Business grew from a little patch of sun

THE BALTIMORE SUN

Soon after Susan Iglehart discovered sunshine, she discovered flowers.

In a rush to fill up the sun-drenched garden in her new Connecticut home, she chose annuals over perennials.

Frustrated by the search for the colors she saw in her imagination, she decided to grow her own.

Infused with a mother's abhorrence of waste, she planted every seed that came in every pack.

And blessed with a generosity of spirit, she shared the extra plants with friends.

A little more than a decade later, Susan Iglehart's flowers have grown into Susan Iglehart's Flowers, a kitchen-counter business thriving on word-of-mouth.

Every winter about this time, Iglehart begins cultivating more than 80 hard-to-find varieties of annuals in the made-from-a-kit greenhouses tucked behind her house in Glyndon's steeplechase country.

And for a week in May, the long driveway to her sprawling, apricot stucco home is busy with faithful customers arriving and departing with orders they placed in February.

"It started because I had extras," she said. "And I can't stand leftovers."

That's probably the best explanation.

When Philip Iglehart moved wife and three children from a heavily wooded Lutherville home to Connecticut years ago, his wife discovered the wonders of sunshine.

"It was like a whole new world," she said. "I had never been interested in growing anything before. My eyes glazed over when the conversation turned to gardening.

"But I started wanting to grow things, and then I had this vision of a garden with certain colors -- white cosmos and pink cleome. And you couldn't find those colors in garden centers."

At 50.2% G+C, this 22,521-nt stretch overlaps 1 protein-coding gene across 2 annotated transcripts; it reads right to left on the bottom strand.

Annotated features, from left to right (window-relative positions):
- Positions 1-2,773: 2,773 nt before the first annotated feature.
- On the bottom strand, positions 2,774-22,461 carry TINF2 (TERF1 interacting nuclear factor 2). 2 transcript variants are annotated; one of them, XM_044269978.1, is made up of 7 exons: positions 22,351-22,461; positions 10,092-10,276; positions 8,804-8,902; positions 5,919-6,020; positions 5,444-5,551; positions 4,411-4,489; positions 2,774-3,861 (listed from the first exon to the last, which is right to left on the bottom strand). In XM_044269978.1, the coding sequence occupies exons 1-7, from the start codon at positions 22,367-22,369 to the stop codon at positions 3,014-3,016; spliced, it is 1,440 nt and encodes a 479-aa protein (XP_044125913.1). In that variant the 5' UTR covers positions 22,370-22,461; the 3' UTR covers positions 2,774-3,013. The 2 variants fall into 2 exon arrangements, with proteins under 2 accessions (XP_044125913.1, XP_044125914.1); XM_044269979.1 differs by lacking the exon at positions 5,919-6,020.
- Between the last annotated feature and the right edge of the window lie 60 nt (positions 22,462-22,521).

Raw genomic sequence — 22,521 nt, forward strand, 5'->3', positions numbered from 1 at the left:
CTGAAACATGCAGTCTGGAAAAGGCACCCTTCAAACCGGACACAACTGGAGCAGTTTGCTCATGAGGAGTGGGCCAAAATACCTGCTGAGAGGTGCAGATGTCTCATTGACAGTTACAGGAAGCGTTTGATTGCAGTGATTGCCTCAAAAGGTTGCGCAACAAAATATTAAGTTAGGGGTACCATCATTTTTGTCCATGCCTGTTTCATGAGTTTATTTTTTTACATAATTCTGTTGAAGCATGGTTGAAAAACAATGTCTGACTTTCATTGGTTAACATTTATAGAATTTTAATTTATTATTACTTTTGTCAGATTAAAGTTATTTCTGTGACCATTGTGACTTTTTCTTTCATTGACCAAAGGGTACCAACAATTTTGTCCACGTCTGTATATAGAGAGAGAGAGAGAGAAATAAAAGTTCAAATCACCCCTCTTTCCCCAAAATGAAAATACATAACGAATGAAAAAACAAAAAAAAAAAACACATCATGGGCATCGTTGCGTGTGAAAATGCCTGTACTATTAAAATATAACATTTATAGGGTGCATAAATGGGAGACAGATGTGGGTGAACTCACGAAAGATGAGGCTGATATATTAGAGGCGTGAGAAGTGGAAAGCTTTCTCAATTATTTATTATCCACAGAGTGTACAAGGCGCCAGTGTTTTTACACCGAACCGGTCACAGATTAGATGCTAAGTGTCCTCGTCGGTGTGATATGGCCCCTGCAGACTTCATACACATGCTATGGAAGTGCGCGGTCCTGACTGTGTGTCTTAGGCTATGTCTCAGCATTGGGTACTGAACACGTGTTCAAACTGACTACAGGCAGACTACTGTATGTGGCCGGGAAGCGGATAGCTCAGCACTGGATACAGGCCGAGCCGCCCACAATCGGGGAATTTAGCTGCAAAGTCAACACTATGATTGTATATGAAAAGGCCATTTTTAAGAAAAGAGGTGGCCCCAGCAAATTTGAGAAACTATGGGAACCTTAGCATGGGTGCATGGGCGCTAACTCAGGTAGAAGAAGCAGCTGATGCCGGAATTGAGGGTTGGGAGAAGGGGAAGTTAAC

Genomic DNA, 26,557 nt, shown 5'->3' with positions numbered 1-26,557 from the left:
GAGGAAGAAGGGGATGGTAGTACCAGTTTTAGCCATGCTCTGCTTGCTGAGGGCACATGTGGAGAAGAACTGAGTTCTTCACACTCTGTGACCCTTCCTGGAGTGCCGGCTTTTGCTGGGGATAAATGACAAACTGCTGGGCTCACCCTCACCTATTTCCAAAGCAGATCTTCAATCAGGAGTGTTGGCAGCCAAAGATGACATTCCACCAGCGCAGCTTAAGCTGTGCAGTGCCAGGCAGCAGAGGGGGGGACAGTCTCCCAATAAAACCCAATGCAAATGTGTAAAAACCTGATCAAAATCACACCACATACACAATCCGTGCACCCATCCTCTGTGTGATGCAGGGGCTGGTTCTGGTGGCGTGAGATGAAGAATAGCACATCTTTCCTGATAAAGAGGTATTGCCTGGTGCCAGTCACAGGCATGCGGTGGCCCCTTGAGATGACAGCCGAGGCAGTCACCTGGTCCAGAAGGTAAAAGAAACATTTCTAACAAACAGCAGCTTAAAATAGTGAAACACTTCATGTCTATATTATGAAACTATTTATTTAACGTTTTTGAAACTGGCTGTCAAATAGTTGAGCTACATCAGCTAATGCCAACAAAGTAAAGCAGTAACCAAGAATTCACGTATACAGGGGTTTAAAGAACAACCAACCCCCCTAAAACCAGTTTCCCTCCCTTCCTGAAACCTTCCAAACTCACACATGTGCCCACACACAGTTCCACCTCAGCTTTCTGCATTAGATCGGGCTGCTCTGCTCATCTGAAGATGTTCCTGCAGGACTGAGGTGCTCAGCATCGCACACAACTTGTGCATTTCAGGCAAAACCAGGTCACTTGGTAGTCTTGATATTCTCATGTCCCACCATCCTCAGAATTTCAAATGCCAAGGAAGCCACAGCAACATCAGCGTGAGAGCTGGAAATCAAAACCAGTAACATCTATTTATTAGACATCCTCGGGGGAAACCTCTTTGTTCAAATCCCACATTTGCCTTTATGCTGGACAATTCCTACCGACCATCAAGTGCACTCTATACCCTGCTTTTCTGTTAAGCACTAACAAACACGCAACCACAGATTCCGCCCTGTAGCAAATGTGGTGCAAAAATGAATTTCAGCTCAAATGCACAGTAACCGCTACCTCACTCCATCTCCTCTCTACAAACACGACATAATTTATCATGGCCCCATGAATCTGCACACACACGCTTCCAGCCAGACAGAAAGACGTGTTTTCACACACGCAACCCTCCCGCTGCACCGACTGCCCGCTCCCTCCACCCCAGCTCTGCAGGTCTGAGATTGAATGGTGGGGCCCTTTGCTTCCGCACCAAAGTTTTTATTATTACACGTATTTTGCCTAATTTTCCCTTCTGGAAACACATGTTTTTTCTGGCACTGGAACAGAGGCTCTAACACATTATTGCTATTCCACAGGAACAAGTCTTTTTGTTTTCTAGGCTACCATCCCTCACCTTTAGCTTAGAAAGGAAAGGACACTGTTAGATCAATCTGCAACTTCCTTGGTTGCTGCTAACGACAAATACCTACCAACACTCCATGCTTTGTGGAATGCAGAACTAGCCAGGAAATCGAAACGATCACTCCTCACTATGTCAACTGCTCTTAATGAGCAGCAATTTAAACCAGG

When the Igleharts returned to the Baltimore area in 1988, Barbara Trimble, a friend of more than three decades, introduced Iglehart to the wonders of mass-producing seedlings indoors.

"I don't know if I taught her, or I was a liberating influence," said Trimble of Owings Mills.

"She has always been amazing about projects. She suddenly knew how to do it and began to do it on a grand scale."

She saw what developed

Iglehart, a photographer, said the experience was the same as when she first saw a picture come out of the developer.

"Once I saw what happened when I put the seeds in the soil, I was hooked. I just kept growing things, whether I wanted them or not."

That's when her instinct for sharing leftovers took over. She didn't need all 250 plants that might come from a single packet of seeds, but she couldn't bring herself to toss them out.

So she made a list of the extras and handed copies to friends, who arrived in May to collect a free sample of Iglehart's new favorite annuals.

When things started to get out of hand ("I had plants under and on top of everything"), she put a modest price tag on her plants -- one that was just increased for the first time this year to $5.99 for a six-

pack -- and began building greenhouses, and news of Susan Iglehart's Flowers traveled from her neighborhood to as far away as Annapolis and the Eastern Shore.

"I can't honestly say whether this hobby pays for itself," she said. "I've never really put those two pieces of paper side by side, if you know what I mean."

There wouldn't be room for them, anyway.

A long country table in Iglehart's sun-drenched family room is studded with hundreds of Post-It notes that help her time the germination of more than 12,000 seedlings.

She uses the system that Trimble taught her: A layer of Pro-

Mix BX and a layer of vermiculite, with seeds layered thickly in between.

"Sort of like an Oreo," says Trimble. "I've always found that seeds grown in isolation don't do very well. They need each other's energy to grow."

'Like a 100-course dinner'

Iglehart has a stack of lime-colored order sheets and a computer-

generated grid the size of a tablecloth that tells her, for example, that she is going to need to plant almost 900 ageratum "Blue Horizon," to fill the orders this year.